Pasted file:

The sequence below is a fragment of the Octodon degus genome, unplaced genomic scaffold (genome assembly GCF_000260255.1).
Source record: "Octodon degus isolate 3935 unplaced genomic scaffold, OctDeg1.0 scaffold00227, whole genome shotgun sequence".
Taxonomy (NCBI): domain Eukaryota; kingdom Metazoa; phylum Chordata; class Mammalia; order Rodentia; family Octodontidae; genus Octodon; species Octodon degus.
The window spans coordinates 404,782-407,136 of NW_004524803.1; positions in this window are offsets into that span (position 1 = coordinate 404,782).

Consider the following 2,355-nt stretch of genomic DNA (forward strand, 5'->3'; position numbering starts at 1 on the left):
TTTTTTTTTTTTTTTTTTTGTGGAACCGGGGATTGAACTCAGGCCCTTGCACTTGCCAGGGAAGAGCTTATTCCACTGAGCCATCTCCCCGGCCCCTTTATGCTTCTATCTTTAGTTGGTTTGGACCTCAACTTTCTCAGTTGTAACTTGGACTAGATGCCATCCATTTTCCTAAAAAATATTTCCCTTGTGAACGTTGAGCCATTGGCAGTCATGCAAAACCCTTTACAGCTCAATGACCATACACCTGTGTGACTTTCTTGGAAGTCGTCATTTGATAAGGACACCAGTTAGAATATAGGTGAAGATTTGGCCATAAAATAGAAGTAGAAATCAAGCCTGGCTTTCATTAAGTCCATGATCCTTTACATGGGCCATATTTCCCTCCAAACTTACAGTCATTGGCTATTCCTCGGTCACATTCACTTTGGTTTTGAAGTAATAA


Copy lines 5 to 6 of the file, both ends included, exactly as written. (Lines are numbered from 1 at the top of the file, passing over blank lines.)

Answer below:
Consider the following 2,355-nt stretch of genomic DNA (forward strand, 5'->3'; position numbering starts at 1 on the left):
TTTTTTTTTTTTTTTTTTTGTGGAACCGGGGATTGAACTCAGGCCCTTGCACTTGCCAGGGAAGAGCTTATTCCACTGAGCCATCTCCCCGGCCCCTTTATGCTTCTATCTTTAGTTGGTTTGGACCTCAACTTTCTCAGTTGTAACTTGGACTAGATGCCATCCATTTTCCTAAAAAATATTTCCCTTGTGAACGTTGAGCCATTGGCAGTCATGCAAAACCCTTTACAGCTCAATGACCATACACCTGTGTGACTTTCTTGGAAGTCGTCATTTGATAAGGACACCAGTTAGAATATAGGTGAAGATTTGGCCATAAAATAGAAGTAGAAATCAAGCCTGGCTTTCATTAAGTCCATGATCCTTTACATGGGCCATATTTCCCTCCAAACTTACAGTCATTGGCTATTCCTCGGTCACATTCACTTTGGTTTTGAAGTAATAA